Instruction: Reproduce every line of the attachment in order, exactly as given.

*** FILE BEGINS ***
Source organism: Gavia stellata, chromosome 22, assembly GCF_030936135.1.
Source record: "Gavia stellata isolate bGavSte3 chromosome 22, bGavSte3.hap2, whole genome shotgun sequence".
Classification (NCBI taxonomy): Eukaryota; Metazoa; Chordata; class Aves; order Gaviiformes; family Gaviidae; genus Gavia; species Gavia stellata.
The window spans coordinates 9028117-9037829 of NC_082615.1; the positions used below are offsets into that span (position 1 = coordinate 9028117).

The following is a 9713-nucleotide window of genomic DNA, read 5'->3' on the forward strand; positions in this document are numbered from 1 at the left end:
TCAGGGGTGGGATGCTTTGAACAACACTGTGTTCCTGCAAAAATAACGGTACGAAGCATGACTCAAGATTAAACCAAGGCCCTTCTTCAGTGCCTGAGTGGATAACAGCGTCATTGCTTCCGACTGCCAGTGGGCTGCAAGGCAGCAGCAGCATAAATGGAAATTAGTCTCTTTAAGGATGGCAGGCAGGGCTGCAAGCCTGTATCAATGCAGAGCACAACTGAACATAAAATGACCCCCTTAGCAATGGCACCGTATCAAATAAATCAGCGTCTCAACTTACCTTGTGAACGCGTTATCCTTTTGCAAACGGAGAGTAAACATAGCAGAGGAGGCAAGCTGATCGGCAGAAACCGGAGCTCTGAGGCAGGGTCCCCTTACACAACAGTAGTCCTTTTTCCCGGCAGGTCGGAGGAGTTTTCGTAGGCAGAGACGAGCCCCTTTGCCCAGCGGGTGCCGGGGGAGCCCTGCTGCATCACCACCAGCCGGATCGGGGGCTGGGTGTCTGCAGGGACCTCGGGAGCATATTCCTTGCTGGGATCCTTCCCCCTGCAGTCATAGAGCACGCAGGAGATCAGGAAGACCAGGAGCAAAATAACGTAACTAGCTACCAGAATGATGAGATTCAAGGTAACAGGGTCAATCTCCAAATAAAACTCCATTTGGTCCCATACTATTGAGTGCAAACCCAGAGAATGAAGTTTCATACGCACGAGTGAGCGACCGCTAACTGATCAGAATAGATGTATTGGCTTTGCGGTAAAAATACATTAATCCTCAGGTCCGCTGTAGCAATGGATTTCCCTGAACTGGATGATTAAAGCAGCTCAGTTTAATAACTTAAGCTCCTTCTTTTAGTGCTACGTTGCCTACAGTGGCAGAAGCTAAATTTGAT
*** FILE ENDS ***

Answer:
Source organism: Gavia stellata, chromosome 22, assembly GCF_030936135.1.
Source record: "Gavia stellata isolate bGavSte3 chromosome 22, bGavSte3.hap2, whole genome shotgun sequence".
Classification (NCBI taxonomy): Eukaryota; Metazoa; Chordata; class Aves; order Gaviiformes; family Gaviidae; genus Gavia; species Gavia stellata.
The window spans coordinates 9028117-9037829 of NC_082615.1; the positions used below are offsets into that span (position 1 = coordinate 9028117).

The following is a 9713-nucleotide window of genomic DNA, read 5'->3' on the forward strand; positions in this document are numbered from 1 at the left end:
TCAGGGGTGGGATGCTTTGAACAACACTGTGTTCCTGCAAAAATAACGGTACGAAGCATGACTCAAGATTAAACCAAGGCCCTTCTTCAGTGCCTGAGTGGATAACAGCGTCATTGCTTCCGACTGCCAGTGGGCTGCAAGGCAGCAGCAGCATAAATGGAAATTAGTCTCTTTAAGGATGGCAGGCAGGGCTGCAAGCCTGTATCAATGCAGAGCACAACTGAACATAAAATGACCCCCTTAGCAATGGCACCGTATCAAATAAATCAGCGTCTCAACTTACCTTGTGAACGCGTTATCCTTTTGCAAACGGAGAGTAAACATAGCAGAGGAGGCAAGCTGATCGGCAGAAACCGGAGCTCTGAGGCAGGGTCCCCTTACACAACAGTAGTCCTTTTTCCCGGCAGGTCGGAGGAGTTTTCGTAGGCAGAGACGAGCCCCTTTGCCCAGCGGGTGCCGGGGGAGCCCTGCTGCATCACCACCAGCCGGATCGGGGGCTGGGTGTCTGCAGGGACCTCGGGAGCATATTCCTTGCTGGGATCCTTCCCCCTGCAGTCATAGAGCACGCAGGAGATCAGGAAGACCAGGAGCAAAATAACGTAACTAGCTACCAGAATGATGAGATTCAAGGTAACAGGGTCAATCTCCAAATAAAACTCCATTTGGTCCCATACTATTGAGTGCAAACCCAGAGAATGAAGTTTCATACGCACGAGTGAGCGACCGCTAACTGATCAGAATAGATGTATTGGCTTTGCGGTAAAAATACATTAATCCTCAGGTCCGCTGTAGCAATGGATTTCCCTGAACTGGATGATTAAAGCAGCTCAGTTTAATAACTTAAGCTCCTTCTTTTAGTGCTACGTTGCCTACAGTGGCAGAAGCTAAATTTGAT